Figure 1. Overview in Google Earth (top right) of the area where the Paramount Seamounts are located.  Underneath is an oblique view of Smith & Sandwell (SnS) data of the Paramount Seamount chain.  An arrow points to the seamount of interest.  SnS Image compiled in Fledermaus.

Figure 1. Overview in Google Earth (top right) of the area where the Paramount Seamounts are located. Underneath is an oblique view of Smith & Sandwell (SnS) data of the Paramount Seamount chain. An arrow points to the seamount of interest. Click image for larger view and image credit.


Figure 2. EM302 data of the tallest seamount in the Paramount Seamount chain.

Figure 2. EM302 data of the tallest seamount in the Paramount Seamount chain. Click image for larger view and image credit.


Using Multibeam to Explore


Elaine Stuart
Senior Survey Technician
NOAA Ship Okeanos Explorer

Mashkoor Malik
Physical Scientist
NOAA Okeanos Explorer Program, OER

 

The data the Multibeam EM302 system on board the NOAA Ship Okeanos Explorer collects consists of bathymetry and backscatter; both are valuable in understanding the seafloor structure. Bathymetry provides information about depth of the seafloor while backscatter provides information about composition of the seafloor. Much of the data used for this cruise was collected during Leg 1 of EX1103 by design so that a preliminary plan could be made for Leg 2. Please see the Leg 1 Summary for a detailed account of the data collected in the Galapagos Spreading Center.

The first goal of Leg 2 for the ship was to collect data over one of the Paramount Seamounts and do a ROV dive as soon as possible after the multibeam data was processed. In planning lines over an area with no previous high resolution data, we rely on the combination of low resolution satellite and multibeam compilation by Smith & Sandwell  (1997).  In this case, there were no prior surveys done in the area, therefore the data only featured satellite data (see Figure 1). The satellite data made the seamount of interest appear as a ring of mounts with the highest point of approximately 500 meters.  It was decided by the science party that the shoal area was the priority to be mapped, in particular along the ridge of the seamount and wherever the highest intensity backscatter was observed.  Once the priority area was mapped, our data showed that this seamount was not a ring of mounds but one feature with a large flat top (see Figure 2).  This shows the possible pitfalls of using low resolution satellite data to define features.  Luckily the depth information was more reliable so the line spacing (based on depth) was accurate enough to cover the top of the seamount.  Thus we were able to complete this survey in the shortest amount of time which was essential in giving the science party what they needed to find a suitable dive location for the ROV while meeting our time requirements.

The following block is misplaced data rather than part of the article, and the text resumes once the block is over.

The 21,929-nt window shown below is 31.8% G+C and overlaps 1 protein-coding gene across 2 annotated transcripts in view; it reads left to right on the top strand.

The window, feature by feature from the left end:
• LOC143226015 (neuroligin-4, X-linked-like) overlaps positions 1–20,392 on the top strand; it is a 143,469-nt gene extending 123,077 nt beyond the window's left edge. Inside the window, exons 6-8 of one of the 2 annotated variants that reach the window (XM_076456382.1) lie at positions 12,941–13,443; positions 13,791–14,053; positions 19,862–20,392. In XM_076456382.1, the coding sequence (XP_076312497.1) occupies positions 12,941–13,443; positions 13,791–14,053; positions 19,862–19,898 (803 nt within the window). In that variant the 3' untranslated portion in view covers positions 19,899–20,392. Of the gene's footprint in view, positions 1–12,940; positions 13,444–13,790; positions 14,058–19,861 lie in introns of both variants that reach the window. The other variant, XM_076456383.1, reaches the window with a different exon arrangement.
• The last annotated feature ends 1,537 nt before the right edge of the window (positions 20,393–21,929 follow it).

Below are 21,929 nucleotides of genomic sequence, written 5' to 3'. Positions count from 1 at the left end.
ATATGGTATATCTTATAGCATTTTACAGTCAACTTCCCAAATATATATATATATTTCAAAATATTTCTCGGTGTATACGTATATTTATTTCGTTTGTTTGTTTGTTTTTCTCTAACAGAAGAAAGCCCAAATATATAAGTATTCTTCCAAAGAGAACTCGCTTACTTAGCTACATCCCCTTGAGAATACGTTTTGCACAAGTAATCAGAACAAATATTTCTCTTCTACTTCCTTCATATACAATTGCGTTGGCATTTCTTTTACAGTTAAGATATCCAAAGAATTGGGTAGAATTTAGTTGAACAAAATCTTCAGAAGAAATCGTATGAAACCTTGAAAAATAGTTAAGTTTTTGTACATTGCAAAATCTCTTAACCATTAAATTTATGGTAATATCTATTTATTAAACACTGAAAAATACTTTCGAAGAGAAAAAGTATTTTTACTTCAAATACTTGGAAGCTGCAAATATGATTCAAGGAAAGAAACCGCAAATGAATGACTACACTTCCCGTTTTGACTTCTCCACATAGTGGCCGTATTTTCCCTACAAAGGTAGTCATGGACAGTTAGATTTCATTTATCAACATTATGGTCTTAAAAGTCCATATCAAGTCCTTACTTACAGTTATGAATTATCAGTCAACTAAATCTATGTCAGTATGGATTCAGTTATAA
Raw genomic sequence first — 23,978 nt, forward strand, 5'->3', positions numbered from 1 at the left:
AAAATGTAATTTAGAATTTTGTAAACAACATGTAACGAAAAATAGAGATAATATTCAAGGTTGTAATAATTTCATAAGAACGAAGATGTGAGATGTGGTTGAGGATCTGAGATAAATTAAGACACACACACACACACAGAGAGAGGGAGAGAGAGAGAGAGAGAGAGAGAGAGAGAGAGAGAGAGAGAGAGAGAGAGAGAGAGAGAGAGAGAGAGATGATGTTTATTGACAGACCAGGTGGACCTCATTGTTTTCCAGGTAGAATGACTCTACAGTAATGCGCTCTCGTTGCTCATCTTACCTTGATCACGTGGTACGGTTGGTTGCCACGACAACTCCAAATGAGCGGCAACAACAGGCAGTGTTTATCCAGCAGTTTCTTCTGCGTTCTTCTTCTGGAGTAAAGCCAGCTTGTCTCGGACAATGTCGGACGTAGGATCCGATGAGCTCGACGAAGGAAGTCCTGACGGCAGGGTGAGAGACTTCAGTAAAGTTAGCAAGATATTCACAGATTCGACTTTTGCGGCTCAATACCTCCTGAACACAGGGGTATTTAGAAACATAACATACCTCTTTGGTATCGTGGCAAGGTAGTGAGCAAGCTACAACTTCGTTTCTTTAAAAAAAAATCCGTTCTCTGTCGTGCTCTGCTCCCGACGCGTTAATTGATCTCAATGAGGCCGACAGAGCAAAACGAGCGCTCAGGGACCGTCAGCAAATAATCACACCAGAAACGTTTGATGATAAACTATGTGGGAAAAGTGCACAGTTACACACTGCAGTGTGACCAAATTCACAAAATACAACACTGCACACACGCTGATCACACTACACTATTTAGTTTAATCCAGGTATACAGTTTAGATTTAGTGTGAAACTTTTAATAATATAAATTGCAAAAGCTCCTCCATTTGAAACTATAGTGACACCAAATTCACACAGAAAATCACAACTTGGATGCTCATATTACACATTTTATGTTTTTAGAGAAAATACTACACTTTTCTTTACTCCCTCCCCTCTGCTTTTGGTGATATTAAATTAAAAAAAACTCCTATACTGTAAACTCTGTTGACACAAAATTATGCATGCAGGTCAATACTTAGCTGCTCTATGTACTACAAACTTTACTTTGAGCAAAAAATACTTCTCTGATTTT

Figure 3. EM302 backscatter of the seamount showing ROV dive track (in black) which traveled from right to left up the seamount.

Figure 3. EM302 backscatter of the seamount showing ROV dive track (in black) which traveled from right to left up the seamount. Click image for larger view and image credit.


Figure 4. EM302 bathymetry data of the seamount where red represents the shallowest depths and green the deepest

Figure 4. EM302 bathymetry data of the seamount where red represents the shallowest depths and green the deepest. Click image for larger view and image credit.


After the data had been quickly processed, the science and ROV team leads looked over what had been collected and came up with a plan. One of the pre-agreed upon components of the dive was to start deep and then travel up the seamount and along the ridge. The backscatter collected showed where the hardest bottom could be found—which is differentiated in backscatter data by contrast. For our processing purposes, the data is shown with a grayscale color scheme where brighter colors equal harder bottom (see Figure 3). The multibeam showed a ridge that would serve perfectly for the ROV use in its climb to the summit of the seamount (see Figure 4). Both tools played a critical role in the dive location selection process.

After the dive, the collected images of the site can serve an important role of ground-truthing the area. This serves a dual purpose of both showing how scientifically backscatter relates to what is there as well as being a good accuracy check of our system. Three main types of the seafloor delineated in backscatter images corresponded well with the ROV images collected at 10:32, 13:48 and 14:11 (shown in Figures 5).

ROV images used to ground truth the backscatter observations.

ROV images used to ground truth the backscatter observations. Click image for larger view and image credit.



ROV images used to ground truth the backscatter observations

ROV images used to ground truth the backscatter observations

ROV images used to ground truth the backscatter observations. The images starting from the top and moving down correspond to images collected at 10:32, 13:48 and 14:11 UTC.

ROV images used to ground truth the backscatter observations. The images starting from the top and moving down correspond to images collected at 10:32, 13:48 and 14:11 UTC. Click image for larger view and image credit.


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